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The Roaring 20’s; an era of dashing men in leather flying caps climbing into open cockpit biplanes and racing down grassy runways into the thin air. Perhaps even taking you away on the adventure of a lifetime. And Bridgeport, Connecticut was right smack in the middle of it...

When we think of the Golden Age, it's generally considered to be book-ended by the end of World War I (1919) and the beginning of World War II (1939). It was a time when civil aviation, supercharged by many daring and dramatic record-breaking feats, became popularized. This craze, fueled by lucrative prize-money created the perfect storm for aviation to thrive. Many people associate this period with “barnstorming”. Stunt pilots would tour the country selling airplane rides and performing tricks individually or in groups.

On July 5th, 1929 the Bridgeport Airport was dedicated and officially opened for business. That same year, directly across the street from the airport, a Russian immigrant came to the airfield and found the area suitable to open up a new major manufacturing business building seaplanes. That man was Igor I. Sikorsky. The Curtiss Flying School was also started by Glenn Curtiss to compete against the Wright Flying School (of the Wright brothers fame).

One hangar utilized a straight roller sliding door system and the other, much larger used a track system that allowed the doors to stack inside against the sides. The bigger hangar was wrapped with glass creating almost a “Cathedral of Aviation” In the mid 30’s the hangar was leased to the Bridgeport Flight Service. In 1938 all hell broke loose when a category 5 Hurricane slammed New England.


New England Hurricane of 1938 – Bridgeport got really wet…

Between 1928 and 1929, four buildings were constructed at the airfield. Two arched hangars, a converted farm house turned caretakers home, and a small terminal building. This Terminal building was the first commercial air service location in the state.

The New England Hurricane of 1938  was the first major hurricane to strike New England since 1869. It made landfall as a Category 3 hurricane on Long Island on September 21. The hurricane was deadly and it is estimated to have killed between 700- 800 people, damaged or destroyed over 57,000 homes, and caused property losses estimated at US$306 million ($4.7 billion in 2012). As late as the early 50’s , damaged trees and buildings were still seen in the affected areas.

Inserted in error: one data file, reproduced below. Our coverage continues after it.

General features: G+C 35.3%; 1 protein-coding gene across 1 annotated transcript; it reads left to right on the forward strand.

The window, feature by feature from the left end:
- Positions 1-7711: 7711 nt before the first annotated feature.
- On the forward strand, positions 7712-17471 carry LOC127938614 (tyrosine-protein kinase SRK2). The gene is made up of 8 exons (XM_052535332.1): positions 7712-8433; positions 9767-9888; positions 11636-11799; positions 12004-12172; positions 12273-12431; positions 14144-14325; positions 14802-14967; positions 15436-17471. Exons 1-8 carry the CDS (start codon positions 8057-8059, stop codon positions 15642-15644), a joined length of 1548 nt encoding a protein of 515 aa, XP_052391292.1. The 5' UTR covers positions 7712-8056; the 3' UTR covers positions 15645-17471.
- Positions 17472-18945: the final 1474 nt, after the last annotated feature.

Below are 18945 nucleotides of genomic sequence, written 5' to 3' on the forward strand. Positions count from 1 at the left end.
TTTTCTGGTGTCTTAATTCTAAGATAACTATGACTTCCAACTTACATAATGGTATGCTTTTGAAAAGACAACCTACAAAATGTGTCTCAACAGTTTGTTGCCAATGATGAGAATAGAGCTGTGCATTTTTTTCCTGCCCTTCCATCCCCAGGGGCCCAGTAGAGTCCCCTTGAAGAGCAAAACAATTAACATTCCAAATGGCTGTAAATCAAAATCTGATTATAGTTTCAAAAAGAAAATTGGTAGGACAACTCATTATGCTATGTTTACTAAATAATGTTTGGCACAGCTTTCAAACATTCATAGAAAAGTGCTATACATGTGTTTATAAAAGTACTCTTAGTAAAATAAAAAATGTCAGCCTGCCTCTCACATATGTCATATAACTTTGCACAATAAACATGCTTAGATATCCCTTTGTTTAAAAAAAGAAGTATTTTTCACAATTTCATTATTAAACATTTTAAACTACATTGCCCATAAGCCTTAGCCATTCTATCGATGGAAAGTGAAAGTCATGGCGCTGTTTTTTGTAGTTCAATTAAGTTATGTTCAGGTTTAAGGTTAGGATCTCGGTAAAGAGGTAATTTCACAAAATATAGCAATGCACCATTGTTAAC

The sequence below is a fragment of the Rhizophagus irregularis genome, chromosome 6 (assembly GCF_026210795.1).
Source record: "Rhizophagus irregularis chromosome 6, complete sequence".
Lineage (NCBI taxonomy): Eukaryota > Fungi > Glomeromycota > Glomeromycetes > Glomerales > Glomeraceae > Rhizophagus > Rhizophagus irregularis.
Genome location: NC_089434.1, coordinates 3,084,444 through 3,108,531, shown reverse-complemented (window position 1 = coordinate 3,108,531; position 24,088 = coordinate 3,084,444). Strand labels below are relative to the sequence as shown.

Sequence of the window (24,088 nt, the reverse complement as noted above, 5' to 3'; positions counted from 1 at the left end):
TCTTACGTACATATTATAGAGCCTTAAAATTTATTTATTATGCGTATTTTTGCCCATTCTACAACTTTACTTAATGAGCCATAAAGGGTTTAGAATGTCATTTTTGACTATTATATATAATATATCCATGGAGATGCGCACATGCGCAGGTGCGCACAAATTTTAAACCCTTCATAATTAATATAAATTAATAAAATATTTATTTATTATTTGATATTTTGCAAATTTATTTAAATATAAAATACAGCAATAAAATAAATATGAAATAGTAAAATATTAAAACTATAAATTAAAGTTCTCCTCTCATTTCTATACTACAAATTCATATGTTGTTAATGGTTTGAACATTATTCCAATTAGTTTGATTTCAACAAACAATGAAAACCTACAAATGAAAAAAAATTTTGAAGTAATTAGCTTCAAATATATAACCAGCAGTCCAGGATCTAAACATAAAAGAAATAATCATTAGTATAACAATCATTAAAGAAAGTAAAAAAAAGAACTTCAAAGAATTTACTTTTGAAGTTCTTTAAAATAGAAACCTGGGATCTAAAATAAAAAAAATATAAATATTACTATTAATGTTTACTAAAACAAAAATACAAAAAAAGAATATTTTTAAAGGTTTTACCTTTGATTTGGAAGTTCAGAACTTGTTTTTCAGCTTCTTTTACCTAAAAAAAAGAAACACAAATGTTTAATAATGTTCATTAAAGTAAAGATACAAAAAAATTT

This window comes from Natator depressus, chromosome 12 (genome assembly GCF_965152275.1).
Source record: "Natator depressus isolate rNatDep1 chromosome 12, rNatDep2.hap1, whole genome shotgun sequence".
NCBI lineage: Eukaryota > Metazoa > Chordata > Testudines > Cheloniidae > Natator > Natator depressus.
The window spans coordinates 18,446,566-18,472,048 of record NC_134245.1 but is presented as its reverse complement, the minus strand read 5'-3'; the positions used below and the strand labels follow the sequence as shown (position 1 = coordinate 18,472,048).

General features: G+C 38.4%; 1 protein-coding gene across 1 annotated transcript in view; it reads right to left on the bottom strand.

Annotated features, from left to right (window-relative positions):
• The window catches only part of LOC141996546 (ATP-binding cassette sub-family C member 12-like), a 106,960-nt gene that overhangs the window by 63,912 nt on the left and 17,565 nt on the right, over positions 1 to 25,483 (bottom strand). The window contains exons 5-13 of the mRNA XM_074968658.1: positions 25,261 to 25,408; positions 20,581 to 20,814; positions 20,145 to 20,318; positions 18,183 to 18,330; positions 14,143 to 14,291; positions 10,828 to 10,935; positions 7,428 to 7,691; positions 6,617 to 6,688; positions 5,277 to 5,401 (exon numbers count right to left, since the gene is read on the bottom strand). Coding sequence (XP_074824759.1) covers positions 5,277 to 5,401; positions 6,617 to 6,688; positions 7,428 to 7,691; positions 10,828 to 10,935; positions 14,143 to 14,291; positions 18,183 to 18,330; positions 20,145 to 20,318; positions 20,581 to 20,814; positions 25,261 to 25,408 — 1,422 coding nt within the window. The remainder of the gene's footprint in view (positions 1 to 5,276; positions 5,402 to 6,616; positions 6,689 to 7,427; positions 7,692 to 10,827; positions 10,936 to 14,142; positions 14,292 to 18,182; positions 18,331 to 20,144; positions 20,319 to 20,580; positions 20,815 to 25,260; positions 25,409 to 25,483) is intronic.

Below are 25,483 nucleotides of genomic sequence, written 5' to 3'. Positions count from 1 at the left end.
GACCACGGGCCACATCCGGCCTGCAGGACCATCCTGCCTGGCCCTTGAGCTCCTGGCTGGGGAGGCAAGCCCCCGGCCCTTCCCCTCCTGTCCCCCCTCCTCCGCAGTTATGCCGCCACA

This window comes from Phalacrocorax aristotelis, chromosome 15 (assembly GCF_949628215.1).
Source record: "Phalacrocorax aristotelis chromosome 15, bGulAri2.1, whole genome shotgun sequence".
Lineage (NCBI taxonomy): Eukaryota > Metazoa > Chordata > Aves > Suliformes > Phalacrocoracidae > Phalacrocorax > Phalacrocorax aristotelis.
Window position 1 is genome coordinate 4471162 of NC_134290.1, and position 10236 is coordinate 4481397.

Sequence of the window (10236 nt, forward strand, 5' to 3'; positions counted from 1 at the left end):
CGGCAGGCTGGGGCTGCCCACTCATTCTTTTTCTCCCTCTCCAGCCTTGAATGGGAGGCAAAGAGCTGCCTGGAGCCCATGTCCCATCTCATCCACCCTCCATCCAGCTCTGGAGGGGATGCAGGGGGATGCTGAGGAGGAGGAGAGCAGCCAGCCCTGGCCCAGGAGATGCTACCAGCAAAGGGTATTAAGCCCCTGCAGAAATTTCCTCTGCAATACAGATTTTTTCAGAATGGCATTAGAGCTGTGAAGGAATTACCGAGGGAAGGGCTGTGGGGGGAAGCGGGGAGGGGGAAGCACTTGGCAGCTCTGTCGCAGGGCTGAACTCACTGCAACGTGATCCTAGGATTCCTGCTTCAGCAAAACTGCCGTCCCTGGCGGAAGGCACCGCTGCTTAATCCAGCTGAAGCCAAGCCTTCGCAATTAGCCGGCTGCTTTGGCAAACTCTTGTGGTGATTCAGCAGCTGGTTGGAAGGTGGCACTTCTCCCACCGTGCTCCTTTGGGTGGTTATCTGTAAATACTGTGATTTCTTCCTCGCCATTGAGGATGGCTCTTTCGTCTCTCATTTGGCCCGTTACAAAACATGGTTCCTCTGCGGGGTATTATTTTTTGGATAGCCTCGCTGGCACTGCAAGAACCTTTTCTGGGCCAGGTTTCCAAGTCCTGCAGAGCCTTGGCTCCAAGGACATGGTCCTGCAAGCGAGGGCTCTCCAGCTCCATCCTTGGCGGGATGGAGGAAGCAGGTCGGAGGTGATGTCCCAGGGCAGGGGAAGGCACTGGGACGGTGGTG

Bridgeport Municipal Airport saw extensive water damage from the storm. The Curtiss hangar lost its west wall. It was later replaced with a cinder block lean to hangar area, big enough to house a Cub and an office with storage. In the late 30’s flying was coming into it’s own and the Hangar was featured in a newspaper column “Inside the Hanger” in the Stratford Messenger.

Many of the guys haunting the Hangar became famous (at least locally). During World War II the general aviation business was more or less shuttered. Pilots were working for the War effort and numerous J3 Cubs were stacked tail up, nose down in the hangar.

Charles Lindbergh became involved as a consultant with Chance Vought during the war, and helped optimize the fuel efficiency for the F4U Corsairs, having to fly great distances in the South Pacific.

In 1972 the blue metal building was added on. December 31st 1998, Bridgeport Flight Service was locked out of their fuel farm by the airport over issues with rent & maintenance. From that point forward the old hangar quickly became an eyesore with some calling for its demolition.

During World War II the airfield was littered with Chance Vought F4U Corsairs being built across the street at the Vought-Sikorsky Plant. Over 7,000 Corsairs were built at the factory, among many other aircraft.

Working with the Town of Stratford and City of Bridgeport in 2015, the museum was able to secure a 98-year lease for the dilapidated Curtiss aircraft hangar. It is the goal of the Connecticut Air & Space Center to restore the hangar back to its original splendor and display it's growing fleet of restored aircraft and displays! To become a significant regional cultural educational location like no other in Southern Connecticut! Help us save our history!

We would like to thank Two Roads Brewing Company in Stratford, Connecticut for their continued support of this project and efforts to raise funds through events to help us realize this dream.

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